Cybersex can occur either within the context of existing or intimate relationships, e.g.
among lovers who are geographically separated, or among individuals who have no prior knowledge of one another and meet in virtual spaces or cyberspaces and may even remain anonymous to one another.
It can also be used to gain experience for solo writers who want to write more realistic sex scenes, by exchanging ideas like sex position.
One approach to cybering is a simulation of "real" sex, when participants try to make the experience as close to real life as possible, with participants taking turns writing descriptive, sexually explicit passages.
Chat is a group environment – I’m prepared for a bit of give and take and I’ll help to include everyone.
Whether you're looking for help with a problem or just somewhere to hang out and talk to other young people, The Mix chat room is a safe and welcoming place to meet others, have a chat, and get support if you need it.
In some contexts cybersex is enhanced by the use of a webcam to transmit real-time video of the partners.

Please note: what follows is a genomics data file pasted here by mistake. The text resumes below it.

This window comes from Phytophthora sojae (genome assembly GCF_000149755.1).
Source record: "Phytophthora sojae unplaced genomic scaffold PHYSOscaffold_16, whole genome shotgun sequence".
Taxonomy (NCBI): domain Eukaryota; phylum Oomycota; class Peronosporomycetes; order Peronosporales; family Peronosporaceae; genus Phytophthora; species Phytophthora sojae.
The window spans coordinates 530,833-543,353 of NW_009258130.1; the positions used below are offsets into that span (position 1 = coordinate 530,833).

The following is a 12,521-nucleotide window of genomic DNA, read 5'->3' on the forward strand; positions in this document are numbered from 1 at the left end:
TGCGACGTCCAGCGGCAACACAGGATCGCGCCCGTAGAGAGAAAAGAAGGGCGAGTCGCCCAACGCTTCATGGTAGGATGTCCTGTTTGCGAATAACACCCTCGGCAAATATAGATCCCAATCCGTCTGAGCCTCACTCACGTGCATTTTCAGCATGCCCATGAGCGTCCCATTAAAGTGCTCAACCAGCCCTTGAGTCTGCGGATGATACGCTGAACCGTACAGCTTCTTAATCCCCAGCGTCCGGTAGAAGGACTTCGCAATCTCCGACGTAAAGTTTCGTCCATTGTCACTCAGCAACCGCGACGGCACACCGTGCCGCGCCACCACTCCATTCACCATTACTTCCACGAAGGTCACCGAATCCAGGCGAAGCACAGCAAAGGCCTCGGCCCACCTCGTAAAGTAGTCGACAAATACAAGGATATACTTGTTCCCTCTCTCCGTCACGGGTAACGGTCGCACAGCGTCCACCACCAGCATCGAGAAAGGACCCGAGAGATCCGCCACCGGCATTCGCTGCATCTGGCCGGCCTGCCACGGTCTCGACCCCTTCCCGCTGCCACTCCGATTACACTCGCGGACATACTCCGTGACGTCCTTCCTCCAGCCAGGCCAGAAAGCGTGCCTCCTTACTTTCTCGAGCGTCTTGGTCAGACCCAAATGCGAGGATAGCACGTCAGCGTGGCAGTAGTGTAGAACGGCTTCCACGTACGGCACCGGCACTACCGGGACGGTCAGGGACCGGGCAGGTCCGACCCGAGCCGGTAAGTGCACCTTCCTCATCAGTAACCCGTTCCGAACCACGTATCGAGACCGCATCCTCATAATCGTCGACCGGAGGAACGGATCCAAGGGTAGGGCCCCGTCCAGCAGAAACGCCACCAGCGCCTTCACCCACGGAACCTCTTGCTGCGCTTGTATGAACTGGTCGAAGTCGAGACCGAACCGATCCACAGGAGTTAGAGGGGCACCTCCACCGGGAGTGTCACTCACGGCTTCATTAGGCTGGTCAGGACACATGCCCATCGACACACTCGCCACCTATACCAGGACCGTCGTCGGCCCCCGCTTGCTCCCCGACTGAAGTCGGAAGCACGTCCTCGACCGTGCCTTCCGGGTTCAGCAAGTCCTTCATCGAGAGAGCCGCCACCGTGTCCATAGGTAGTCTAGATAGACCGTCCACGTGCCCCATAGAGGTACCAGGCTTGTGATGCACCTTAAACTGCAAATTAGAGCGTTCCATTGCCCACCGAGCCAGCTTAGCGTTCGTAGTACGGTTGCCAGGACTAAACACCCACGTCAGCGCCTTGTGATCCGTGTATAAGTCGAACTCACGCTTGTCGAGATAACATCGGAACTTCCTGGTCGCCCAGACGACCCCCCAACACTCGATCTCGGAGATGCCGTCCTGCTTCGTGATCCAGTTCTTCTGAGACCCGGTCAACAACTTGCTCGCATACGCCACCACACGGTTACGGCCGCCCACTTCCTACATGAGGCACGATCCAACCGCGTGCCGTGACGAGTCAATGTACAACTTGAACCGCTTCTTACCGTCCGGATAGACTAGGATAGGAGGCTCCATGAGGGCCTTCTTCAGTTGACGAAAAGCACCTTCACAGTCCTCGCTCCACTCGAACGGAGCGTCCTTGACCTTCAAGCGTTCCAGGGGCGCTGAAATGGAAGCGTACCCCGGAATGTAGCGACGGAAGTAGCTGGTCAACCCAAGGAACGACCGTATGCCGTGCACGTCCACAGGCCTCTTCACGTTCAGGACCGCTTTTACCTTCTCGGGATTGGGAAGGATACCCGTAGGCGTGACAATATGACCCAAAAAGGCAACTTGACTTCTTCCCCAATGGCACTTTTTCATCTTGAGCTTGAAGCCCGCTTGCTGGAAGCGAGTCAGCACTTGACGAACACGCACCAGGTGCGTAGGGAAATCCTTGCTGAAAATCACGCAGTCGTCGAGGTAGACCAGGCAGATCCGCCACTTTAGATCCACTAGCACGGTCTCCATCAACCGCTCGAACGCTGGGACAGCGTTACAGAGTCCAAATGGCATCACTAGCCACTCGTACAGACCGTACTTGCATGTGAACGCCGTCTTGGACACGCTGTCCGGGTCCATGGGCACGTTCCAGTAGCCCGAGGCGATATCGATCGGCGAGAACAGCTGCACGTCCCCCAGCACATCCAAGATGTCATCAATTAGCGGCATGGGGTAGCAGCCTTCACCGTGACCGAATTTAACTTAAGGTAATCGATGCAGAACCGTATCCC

Channels used to initiate cybersex are not necessarily exclusively devoted to that subject, and participants in any Internet chat may suddenly receive a message with any possible variation of the text "Wanna cyber? " or a request for "C2C"/"C4C" ("cam to cam" and "cam for cam", respectively).
Cybersex provides various advantages: For many the primary point of cybersex is the plausible simulation of sexual activity, and this knowledge of the other is not always desired, but this is also criticized as the emptying out of embodied relations.
Without continuing to draw off our historically ambivalent faith in embodied relations, techno-sex quickly becomes hollow, unsatisfying, no more erotic than collecting answers to what-are-your-measurements questions. By continuing to draw off that ambivalent faith, techno-sex and the many other practices of disembodying interaction contribute to a changing and increasingly abstracted dominant ontology of embodiment.